8. In pursuing its objectives, UNCTAD should envision development as referred to the human person rather than to the economy in general. In fact, any development strategy has to recognise that its true goal is uplifting the worth and dignity of any woman and man. While these values can be enhanced by raising economic standards, the economic dimension doesnít exhaust them. A personís value and dignity lies in being open to others and in developing in action.

9. Any policy oriented strategy therefore is called to take into account that human capital is central in any development programme. Only educated people can make the most of the opportunities created by globalisation. Education has a much broader meaning than just schooling: it implies the introduction of the individual to the full understanding of reality beginning from his/her traditions and culture.

10. Thus development initiatives should involve much more local communities. A stronger participation of these communities witnesses not only a proactive involvement of people in the development process but also it reduces the risk that globalisation proceeds at the expenses of local traditions.

11. If civil society actors and local communities participate in the design and organisation of aid and development packages, a solution may become available in resolving the "democratic deficit" of the current globalisation process.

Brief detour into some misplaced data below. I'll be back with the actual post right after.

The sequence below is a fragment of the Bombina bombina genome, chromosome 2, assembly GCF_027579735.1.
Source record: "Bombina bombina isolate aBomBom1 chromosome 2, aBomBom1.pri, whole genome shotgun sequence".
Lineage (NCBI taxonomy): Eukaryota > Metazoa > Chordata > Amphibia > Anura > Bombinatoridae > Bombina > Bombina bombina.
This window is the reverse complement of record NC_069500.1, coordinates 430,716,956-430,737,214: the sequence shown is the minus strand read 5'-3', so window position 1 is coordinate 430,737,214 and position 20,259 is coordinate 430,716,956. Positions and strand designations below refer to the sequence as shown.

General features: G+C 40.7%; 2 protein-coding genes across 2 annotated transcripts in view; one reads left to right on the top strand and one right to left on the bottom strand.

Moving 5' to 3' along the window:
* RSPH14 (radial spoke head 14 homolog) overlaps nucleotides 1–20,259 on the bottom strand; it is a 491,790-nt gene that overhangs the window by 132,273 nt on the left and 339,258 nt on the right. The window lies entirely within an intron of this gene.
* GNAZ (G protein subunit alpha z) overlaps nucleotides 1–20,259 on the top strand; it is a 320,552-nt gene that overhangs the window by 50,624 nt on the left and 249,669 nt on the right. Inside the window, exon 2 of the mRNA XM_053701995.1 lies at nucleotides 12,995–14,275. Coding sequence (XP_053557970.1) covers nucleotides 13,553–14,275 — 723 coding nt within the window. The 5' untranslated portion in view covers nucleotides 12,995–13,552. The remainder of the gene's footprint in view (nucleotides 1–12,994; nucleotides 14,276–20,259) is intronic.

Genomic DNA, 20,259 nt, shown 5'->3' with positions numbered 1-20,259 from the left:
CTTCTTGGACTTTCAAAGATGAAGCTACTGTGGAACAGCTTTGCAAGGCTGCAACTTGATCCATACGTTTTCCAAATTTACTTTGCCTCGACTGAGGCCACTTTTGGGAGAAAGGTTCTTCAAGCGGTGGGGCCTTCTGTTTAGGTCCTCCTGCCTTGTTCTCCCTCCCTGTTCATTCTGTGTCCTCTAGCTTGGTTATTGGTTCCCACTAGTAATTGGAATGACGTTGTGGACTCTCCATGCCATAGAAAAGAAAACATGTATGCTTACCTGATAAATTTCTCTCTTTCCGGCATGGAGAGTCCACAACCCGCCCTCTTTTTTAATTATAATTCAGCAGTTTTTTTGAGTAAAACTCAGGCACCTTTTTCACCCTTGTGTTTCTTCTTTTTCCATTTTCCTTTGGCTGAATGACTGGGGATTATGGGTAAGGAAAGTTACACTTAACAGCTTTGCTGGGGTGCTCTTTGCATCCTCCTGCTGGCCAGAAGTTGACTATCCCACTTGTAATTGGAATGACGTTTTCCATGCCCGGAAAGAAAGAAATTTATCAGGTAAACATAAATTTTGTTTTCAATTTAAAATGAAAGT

12. The fact that the human person is not an island, but a network of relations should make us cautious about recent discussions on labour mobility. In the case of temporary labour migrations, the effects of this experience on family and on societies of origin and destination countries will have to be carefully analyzed.

13. Aid and development packages should be oriented at increasing opportunities for individuals and communities. In this context, the aid for trade initiative is certainly a big step forward since it allows access to the potential benefits of globalisation and trade integration to several countries and peoples.

14. With the person at the center of development and development at the center of the international community agenda, the next step can be what the latest LDC report states: a "development-driven approach to trade rather than a trade-driven approach to development". This new relationship implies a policy shift to "place production and employment at the heart of efforts to reduce poverty".

15. On the other hand, poor countries need to be equipped to make the most of the opportunities coming their way. Besides enhancing human capital, efforts should be conveyed to three well known areas:

16. Health: poor countries, especially in sub-Saharan Africa, still suffer of terrible sanitary conditions. Without a drastic reduction in mortality rates and increase in life expectancy there will not be the possibility for poor people to take the opportunities offered them.

17. Infrastructures: lack of infrastructures is at present one of the most pressing problems for poor countries, especially in Africa. Without a proper infrastructural framework peoples and governments cannot have access to international markets therefore losing all the potential benefits of trade.

18. Institutions: several poor countries lack the institutional structure needed to accompany the development process. Lack of property rights and widespread corruption are major factors that hamper development. A strong moral aspect cannot be underestimated: people receiving aid cannot allow corruption to destroy the trust of the population in donor countries.

Mr. President,

If we truly care about persons and peoples and their development, the eradication of poverty will not remain a mirage, but a reachable goal.